Stainless Steel

(Editor’s note: The following is a guest post from C.J. Nord, C.P.M., CSCP, founder of the nonprofit Supply Chains for Good, and Harry Moser, founder and president of the Reshoring Initiative.)

Don’t hold out hope for the U.S.’s stainless steel shortage to get better until you know of new supply coming online.

There appear to be no plans in the works to increase domestic production. Supply may tighten even more than we have seen. This is similar in scale to the chip shortage.

Stainless steel shortage factors

ATI logo

Casimiro/Adobe Stock

Like almost all factory shortages, multiple factors have led to the stainless steel shortage.

The shortage became a national concern in January 2021, when ATI Metals took 304 stainless offline and shifted production to 316 grade.

The news of that change didn’t make it downstream. Our nation is still underinformed about the shortage of this type of steel. Stainless is critical for multiple applications in a broad range of industries.

The ATI change took roughly 30% of our nation’s supply offline. Furthermore, only about 10% has come back online (these are rough numbers based on our surveys of users and distributors).

If a mill decides to bring 304 online, it could take as much as a year for supply to reach the distributor level.

This is a long-term, painful shortage.

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This morning in metals news: the European Commission this week announced anti-dumping duties for stainless steel cold-rolled flat products from India and Indonesia; the Energy Information Administration forecast crude oil prices will decline in 2022; and, lastly, U.S. housing starts declined in October.

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European Commission imposes AD duties on stainless from India, Indonesia

E.U. flag

Andrey Kuzmin/Adobe Stack

On Thursday, the European Commission announced it is imposing anti-dumping duties on stainless steel cold-rolled flat products from India and Indonesia.

The duties range from 13.9-35.3% for the exporting producers from India. Meanwhile, the duties range from 10.2-20.2% for the exporting producers from Indonesia.

“This sector is critically important to the EU because it is a high value added product, with EU consumption totalling almost €7 billion,” the European Commission said Thursday.

The duties will protect 13,500 direct E.U. jobs in the stainless steel cold-rolled flat sector, the European Commission claimed.

EIA: crude oil prices to come down in 2022

Providing some relief, the Energy Information Administration forecast crude oil prices will soften in 2022.

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The Stainless Monthly Metals Index (MMI) rose by 3.8% month over month.

November 2021 Stainless MMI chart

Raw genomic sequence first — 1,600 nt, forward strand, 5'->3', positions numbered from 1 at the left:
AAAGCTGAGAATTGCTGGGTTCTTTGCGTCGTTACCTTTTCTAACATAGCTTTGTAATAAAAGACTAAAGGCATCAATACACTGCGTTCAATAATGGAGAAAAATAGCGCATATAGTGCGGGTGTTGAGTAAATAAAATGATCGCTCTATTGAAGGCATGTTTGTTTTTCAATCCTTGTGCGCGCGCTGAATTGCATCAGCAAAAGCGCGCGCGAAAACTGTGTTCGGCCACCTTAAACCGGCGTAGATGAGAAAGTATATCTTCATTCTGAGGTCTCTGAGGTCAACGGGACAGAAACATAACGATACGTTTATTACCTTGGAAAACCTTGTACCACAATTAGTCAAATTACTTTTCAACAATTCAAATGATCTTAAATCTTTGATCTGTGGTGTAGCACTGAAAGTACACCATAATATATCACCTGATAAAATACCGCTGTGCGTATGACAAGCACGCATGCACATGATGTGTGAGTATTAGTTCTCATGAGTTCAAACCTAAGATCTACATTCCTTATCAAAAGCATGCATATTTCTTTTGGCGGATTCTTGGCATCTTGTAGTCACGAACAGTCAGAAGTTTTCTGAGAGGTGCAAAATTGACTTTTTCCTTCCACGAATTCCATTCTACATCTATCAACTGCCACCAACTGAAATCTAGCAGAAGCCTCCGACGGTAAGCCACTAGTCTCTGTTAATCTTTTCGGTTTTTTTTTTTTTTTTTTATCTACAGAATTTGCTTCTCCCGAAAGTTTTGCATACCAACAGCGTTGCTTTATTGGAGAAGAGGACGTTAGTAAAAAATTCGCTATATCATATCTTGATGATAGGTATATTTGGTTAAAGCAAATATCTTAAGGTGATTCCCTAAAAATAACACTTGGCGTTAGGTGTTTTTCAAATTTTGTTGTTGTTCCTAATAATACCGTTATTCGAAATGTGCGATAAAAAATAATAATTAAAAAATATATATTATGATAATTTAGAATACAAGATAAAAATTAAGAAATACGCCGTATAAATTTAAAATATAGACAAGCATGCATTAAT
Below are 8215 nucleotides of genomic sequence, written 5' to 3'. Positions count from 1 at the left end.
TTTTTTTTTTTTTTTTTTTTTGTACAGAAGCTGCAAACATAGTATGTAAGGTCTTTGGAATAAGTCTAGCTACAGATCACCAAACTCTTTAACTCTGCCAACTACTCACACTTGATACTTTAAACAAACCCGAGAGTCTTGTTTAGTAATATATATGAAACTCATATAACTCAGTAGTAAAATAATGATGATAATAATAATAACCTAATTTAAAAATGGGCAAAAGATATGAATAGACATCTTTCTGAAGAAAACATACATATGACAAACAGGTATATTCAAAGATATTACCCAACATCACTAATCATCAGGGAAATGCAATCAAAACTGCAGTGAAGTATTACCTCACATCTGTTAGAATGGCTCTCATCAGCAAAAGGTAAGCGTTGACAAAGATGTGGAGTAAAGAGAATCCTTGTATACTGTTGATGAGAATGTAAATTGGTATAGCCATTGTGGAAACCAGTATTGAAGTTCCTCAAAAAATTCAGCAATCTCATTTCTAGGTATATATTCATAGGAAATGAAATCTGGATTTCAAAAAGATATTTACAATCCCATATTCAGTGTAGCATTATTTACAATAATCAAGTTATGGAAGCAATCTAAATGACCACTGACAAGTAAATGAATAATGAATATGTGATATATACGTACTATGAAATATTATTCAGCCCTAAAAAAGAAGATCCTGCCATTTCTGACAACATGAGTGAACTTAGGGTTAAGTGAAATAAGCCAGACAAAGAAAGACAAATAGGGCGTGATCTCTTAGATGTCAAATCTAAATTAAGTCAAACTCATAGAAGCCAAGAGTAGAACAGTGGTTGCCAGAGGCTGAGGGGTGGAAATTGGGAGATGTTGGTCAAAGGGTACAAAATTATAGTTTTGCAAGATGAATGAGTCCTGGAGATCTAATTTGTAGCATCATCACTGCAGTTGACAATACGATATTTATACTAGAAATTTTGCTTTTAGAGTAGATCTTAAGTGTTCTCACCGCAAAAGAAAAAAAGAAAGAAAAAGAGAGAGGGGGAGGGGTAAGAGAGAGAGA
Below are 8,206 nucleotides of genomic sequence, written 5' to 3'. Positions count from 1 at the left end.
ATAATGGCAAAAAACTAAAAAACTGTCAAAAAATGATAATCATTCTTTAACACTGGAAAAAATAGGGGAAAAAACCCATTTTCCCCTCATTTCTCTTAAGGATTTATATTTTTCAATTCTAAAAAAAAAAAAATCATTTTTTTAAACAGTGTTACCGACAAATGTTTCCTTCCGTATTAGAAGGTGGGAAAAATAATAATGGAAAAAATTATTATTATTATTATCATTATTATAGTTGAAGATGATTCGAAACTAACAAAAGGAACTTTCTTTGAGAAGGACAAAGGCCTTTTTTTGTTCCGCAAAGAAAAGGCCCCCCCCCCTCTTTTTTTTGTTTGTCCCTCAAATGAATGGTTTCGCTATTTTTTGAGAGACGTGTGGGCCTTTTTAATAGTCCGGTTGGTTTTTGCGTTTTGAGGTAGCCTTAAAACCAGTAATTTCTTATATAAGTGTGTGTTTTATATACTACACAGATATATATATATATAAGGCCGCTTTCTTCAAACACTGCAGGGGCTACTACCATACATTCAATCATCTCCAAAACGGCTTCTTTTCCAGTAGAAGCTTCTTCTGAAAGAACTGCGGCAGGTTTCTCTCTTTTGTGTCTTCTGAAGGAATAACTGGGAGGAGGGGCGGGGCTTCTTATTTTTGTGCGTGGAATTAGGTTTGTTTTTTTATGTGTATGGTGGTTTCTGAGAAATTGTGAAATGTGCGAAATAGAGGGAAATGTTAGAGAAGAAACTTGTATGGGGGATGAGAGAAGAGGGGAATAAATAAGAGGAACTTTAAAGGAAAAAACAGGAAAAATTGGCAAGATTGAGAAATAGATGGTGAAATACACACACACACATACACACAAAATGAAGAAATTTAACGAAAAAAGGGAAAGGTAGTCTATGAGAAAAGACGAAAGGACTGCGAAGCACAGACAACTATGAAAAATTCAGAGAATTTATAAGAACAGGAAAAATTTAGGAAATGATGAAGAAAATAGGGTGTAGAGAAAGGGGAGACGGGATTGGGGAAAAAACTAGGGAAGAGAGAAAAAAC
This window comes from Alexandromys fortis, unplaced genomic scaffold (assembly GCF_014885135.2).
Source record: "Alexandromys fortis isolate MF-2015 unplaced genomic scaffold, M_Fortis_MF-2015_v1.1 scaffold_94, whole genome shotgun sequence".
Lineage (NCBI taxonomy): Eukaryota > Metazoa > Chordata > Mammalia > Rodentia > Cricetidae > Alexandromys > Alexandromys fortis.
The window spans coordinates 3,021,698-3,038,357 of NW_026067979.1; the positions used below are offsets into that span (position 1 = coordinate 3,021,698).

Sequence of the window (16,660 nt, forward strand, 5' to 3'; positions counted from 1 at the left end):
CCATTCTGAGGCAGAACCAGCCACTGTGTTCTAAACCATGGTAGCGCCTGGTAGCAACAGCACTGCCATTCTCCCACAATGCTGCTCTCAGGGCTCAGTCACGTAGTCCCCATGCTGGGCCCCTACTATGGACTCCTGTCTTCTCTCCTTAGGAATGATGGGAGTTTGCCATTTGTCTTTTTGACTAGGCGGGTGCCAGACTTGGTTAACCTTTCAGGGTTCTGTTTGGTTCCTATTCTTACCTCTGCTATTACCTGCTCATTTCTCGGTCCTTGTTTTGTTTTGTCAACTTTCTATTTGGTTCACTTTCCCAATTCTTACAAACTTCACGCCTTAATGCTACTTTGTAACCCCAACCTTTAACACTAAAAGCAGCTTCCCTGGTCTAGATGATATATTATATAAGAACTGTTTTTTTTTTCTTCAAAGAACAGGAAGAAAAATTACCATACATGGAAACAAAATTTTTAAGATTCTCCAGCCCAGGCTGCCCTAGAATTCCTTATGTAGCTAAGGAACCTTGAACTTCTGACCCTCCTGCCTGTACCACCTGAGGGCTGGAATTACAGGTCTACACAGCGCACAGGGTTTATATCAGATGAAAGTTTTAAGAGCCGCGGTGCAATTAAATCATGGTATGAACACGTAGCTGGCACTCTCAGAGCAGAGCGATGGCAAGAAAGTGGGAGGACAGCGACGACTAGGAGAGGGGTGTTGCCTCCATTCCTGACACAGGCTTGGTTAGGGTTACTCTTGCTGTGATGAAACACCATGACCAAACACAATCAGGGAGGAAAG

Nickel continues to be within an overall uptrend. However, LME prices experienced significant volatility throughout October.

Prices dropped as low as $17,810/mt in the early days of the month before they spiked to $20,475/mt by Oct. 21. Prices have since retraced and appear to have consolidated near February highs.

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Base price, extras increase

As stainless steel demand increases while mill capacity remains steady, base prices and surcharges continue to increase.

Effective Nov. 1, Outokumpu announced a base price and extras increase, in addition to adding silicon to its alloy surcharge calculation. The increases affect the 200, 300, as well as 400 series.

Extras rose for products that impact productivity or add complexity to its mix, including tempers, width and gauges. Meanwhile, as ferrosilicon more than doubled in price since September, Outokumpu announced an adder for 301 Silicon followed by the implementation of a silicon component to its alloy surcharge. NAS’ November alloy surcharge for 304 also increased from October.

Cut-to-length adders. Width and gauge adders. Coatings. Feel confident in knowing what you should be paying for metal with MetalMiner should-cost models.

China’s stainless output expected to rise

Amid the ongoing power crisis that caused metal prices to surge in October, China has eased power curbs in two key stainless-producing provinces.

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The Stainless Monthly Metals Index (MMI) fell by 1.9% for this month’s reading.

October 2021 Stainless MMI chart

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Base price and surcharge increases

North American Stainless (NAS) increased 304, 304L and 316L effective Oct. 1 by reducing the discount by two points. For 304, this is an increase of approximately $0.0350/lb.